Put yourself in the sponsor’s shoes. Know the reasons why a sponsor may wish to be involved with your club. There are generally 2 reasons as follows:
Corporate image. This is where sponsors attach themselves to causes they believe to be in the public interest, or will promote a specific image of their business. Sources of local and national pride, community image, health and fitness, children, etc are often seen as corporate image sponsorships
Opening up “selling” channels England Community Investment funding (CIF) for disability swimming . Sponsorship of sporting Clubs / events often develops a direct channel for sales, such as “on-site” selling rights. For example, a sports drink company may have the sole rights to sell drinks at your events
Be clear in reasons why you are targeting a sponsor, and pre-empt what a potential sponsor will be thinking:
Conduct sport sponsorship research extensive presence or exposure? E.g on-site signage or advertising on team kit to help prepare your proposal. You also need to do some research into what your club can offer a potential sponsor.
Prepare a great proposal extensive presence or exposure? E.g on-site signage or advertising on team kit.
Make sure it:
Present a great proposal extensive presence or exposure? E.g on-site signage or advertising on team kit.
A suggested format is as follows:
For you to ensure that a viable return on investment is taking place, any sponsorship arrangement made could include the following services to you:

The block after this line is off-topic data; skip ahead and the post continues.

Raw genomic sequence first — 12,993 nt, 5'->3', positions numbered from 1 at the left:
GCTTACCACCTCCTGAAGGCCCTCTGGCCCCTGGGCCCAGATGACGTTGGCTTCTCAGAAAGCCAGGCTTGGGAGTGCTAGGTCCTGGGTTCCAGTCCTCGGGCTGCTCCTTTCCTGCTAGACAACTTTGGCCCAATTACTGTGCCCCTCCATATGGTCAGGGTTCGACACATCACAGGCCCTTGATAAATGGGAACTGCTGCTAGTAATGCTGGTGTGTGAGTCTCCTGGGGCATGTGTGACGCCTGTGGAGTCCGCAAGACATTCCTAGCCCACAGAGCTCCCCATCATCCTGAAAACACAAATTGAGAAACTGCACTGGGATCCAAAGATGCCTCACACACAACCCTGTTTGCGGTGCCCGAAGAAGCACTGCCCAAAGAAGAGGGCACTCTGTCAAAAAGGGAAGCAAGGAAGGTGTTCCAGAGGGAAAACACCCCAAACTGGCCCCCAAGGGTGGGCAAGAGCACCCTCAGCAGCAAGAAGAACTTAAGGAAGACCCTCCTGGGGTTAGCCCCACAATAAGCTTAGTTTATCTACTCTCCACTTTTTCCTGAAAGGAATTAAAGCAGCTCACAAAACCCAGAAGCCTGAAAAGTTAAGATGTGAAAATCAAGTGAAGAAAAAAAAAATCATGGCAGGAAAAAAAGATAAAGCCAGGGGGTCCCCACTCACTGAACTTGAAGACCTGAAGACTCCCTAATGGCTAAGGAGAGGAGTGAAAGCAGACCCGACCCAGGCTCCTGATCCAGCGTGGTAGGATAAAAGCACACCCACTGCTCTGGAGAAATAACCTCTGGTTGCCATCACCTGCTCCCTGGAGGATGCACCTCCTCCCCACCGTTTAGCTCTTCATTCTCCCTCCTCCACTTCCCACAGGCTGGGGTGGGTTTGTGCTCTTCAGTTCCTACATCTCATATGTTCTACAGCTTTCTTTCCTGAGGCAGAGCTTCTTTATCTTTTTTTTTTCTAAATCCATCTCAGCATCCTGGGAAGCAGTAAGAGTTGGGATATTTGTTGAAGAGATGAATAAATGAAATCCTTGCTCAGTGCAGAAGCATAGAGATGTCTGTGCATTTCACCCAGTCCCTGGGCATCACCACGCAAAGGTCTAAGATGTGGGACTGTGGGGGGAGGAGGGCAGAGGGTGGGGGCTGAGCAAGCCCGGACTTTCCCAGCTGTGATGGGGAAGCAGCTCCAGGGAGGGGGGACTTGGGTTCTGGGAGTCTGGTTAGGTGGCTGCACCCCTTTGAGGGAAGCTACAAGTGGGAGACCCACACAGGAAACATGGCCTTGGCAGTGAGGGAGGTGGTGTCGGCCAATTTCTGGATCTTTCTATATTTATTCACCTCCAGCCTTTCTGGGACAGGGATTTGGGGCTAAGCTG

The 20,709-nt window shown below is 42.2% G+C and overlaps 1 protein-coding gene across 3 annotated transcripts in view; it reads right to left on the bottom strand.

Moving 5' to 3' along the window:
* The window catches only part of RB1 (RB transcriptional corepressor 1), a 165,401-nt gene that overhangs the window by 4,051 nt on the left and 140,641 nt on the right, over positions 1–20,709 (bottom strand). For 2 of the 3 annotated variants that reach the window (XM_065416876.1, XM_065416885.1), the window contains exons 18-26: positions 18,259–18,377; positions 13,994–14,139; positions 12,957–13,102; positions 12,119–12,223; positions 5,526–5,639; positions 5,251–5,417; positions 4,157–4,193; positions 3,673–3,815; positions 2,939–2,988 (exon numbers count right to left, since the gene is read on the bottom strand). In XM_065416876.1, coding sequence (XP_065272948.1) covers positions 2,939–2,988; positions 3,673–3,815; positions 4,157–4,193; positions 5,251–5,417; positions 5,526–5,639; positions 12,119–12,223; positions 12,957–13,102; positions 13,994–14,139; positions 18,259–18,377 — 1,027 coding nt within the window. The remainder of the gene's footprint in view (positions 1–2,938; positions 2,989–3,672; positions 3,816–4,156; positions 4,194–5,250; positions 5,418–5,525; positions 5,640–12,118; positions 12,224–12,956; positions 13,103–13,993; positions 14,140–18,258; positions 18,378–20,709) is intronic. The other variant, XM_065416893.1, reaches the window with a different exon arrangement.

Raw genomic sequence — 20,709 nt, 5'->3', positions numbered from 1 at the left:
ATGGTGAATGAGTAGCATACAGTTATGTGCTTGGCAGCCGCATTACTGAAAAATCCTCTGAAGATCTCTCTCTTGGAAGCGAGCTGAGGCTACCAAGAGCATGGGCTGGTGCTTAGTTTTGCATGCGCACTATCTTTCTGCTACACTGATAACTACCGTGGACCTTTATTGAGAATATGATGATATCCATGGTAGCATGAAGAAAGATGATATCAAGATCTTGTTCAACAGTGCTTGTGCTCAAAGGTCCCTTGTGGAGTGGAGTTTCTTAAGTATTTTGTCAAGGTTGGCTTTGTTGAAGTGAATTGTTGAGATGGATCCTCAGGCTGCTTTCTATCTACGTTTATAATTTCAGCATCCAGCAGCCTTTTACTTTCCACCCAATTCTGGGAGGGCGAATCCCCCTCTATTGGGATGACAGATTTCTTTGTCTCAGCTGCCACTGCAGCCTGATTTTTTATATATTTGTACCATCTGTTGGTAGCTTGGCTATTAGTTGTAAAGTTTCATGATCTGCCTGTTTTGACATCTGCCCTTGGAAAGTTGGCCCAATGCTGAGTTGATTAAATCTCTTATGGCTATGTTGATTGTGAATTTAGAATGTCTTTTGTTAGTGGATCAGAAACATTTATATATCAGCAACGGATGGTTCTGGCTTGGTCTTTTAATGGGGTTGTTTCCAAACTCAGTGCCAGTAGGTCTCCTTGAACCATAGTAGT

Service and communicate with your sponsor throughout extensive presence or exposure? E.g on-site signage or advertising on team kitthe sponsorship period. Ensure that all of your promises are delivered. If you said that you would present monthly attendance figures, present them. If you said that 10 of their colleagues could enjoy corporate hospitality at your events, ensure that this takes place.
Get your sponsorship matched. Once you have found a sponsor, it may be possible to match funding pound for pound through Sportsmatch. Sportsmatch is government funded to support the development of grass roots sport. Further details listed in the back of this resource.
What could you do to gain further experience in being a fundraising and sponsorship officer having now read this resource? Eg. Have a go at preparing a sponsorship proposal and sharing with the chair person of the club
What information might be useful for you to follow up / gain further information on to help you during you term of office as a fundraising and sponsorship officer?
Who are the people who will be important for you to speak / communicate with in order to achieve the above and why?
What further help do you need in developing your skills as a fundraising and sponsorship officer? (You may be able to discuss this with your ASA Regional Office)
Twelve months from today, what is the one thing you would like to have achieved in being a fundraising and sponsorship officer?
TIP: Set a reminder in your phone / diary / calendar that you have committed to doing this, and to re-visit this page!
We hope you have found this guide informative in guiding you in your role, and providing you with information and helpful tips. We wish you a great experience in your role and thank you once again for all your time and commitment you are giving to the sport.
The ASA are grateful for the contributions and input from the ASA Volunteer working group in ensuring these resources are written and reviewed by volunteers, for volunteers. These resources also draw upon the work developed by swim21 clubs, runningsports and Volunteering England. The ASA would like to acknowledge and thank these organisations for their support and permission in using the work they have completed.